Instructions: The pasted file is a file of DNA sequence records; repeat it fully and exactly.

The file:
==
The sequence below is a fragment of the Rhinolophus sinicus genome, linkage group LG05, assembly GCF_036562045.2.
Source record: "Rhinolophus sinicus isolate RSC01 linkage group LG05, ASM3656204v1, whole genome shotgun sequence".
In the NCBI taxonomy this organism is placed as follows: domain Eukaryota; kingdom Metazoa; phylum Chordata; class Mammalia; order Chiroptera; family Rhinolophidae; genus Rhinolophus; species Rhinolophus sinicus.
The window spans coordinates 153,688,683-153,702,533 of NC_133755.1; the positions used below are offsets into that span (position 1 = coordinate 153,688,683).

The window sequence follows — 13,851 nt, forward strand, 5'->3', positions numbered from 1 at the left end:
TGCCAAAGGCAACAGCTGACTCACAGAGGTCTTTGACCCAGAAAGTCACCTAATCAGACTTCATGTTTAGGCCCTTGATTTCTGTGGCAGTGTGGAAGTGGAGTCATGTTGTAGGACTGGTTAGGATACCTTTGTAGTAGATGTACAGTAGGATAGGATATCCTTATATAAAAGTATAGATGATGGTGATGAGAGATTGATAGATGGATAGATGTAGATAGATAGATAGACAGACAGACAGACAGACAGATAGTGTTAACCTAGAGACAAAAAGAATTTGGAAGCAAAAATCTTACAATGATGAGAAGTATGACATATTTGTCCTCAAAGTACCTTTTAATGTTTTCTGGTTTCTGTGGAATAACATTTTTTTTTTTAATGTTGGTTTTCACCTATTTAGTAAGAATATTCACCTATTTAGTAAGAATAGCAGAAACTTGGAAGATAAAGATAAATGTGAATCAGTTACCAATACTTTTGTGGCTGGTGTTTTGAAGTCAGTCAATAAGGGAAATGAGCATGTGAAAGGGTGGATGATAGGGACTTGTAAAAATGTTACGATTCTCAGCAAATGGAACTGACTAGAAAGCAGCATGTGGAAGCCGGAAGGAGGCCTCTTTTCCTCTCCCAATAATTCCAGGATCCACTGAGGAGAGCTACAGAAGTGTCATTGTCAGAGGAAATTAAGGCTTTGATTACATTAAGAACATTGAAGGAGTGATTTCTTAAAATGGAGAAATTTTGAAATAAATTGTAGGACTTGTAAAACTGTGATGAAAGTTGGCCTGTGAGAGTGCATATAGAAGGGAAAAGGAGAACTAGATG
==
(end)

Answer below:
The sequence below is a fragment of the Rhinolophus sinicus genome, linkage group LG05, assembly GCF_036562045.2.
Source record: "Rhinolophus sinicus isolate RSC01 linkage group LG05, ASM3656204v1, whole genome shotgun sequence".
In the NCBI taxonomy this organism is placed as follows: domain Eukaryota; kingdom Metazoa; phylum Chordata; class Mammalia; order Chiroptera; family Rhinolophidae; genus Rhinolophus; species Rhinolophus sinicus.
The window spans coordinates 153,688,683-153,702,533 of NC_133755.1; the positions used below are offsets into that span (position 1 = coordinate 153,688,683).

The window sequence follows — 13,851 nt, forward strand, 5'->3', positions numbered from 1 at the left end:
TGCCAAAGGCAACAGCTGACTCACAGAGGTCTTTGACCCAGAAAGTCACCTAATCAGACTTCATGTTTAGGCCCTTGATTTCTGTGGCAGTGTGGAAGTGGAGTCATGTTGTAGGACTGGTTAGGATACCTTTGTAGTAGATGTACAGTAGGATAGGATATCCTTATATAAAAGTATAGATGATGGTGATGAGAGATTGATAGATGGATAGATGTAGATAGATAGATAGACAGACAGACAGACAGACAGATAGTGTTAACCTAGAGACAAAAAGAATTTGGAAGCAAAAATCTTACAATGATGAGAAGTATGACATATTTGTCCTCAAAGTACCTTTTAATGTTTTCTGGTTTCTGTGGAATAACATTTTTTTTTTTAATGTTGGTTTTCACCTATTTAGTAAGAATATTCACCTATTTAGTAAGAATAGCAGAAACTTGGAAGATAAAGATAAATGTGAATCAGTTACCAATACTTTTGTGGCTGGTGTTTTGAAGTCAGTCAATAAGGGAAATGAGCATGTGAAAGGGTGGATGATAGGGACTTGTAAAAATGTTACGATTCTCAGCAAATGGAACTGACTAGAAAGCAGCATGTGGAAGCCGGAAGGAGGCCTCTTTTCCTCTCCCAATAATTCCAGGATCCACTGAGGAGAGCTACAGAAGTGTCATTGTCAGAGGAAATTAAGGCTTTGATTACATTAAGAACATTGAAGGAGTGATTTCTTAAAATGGAGAAATTTTGAAATAAATTGTAGGACTTGTAAAACTGTGATGAAAGTTGGCCTGTGAGAGTGCATATAGAAGGGAAAAGGAGAACTAGATG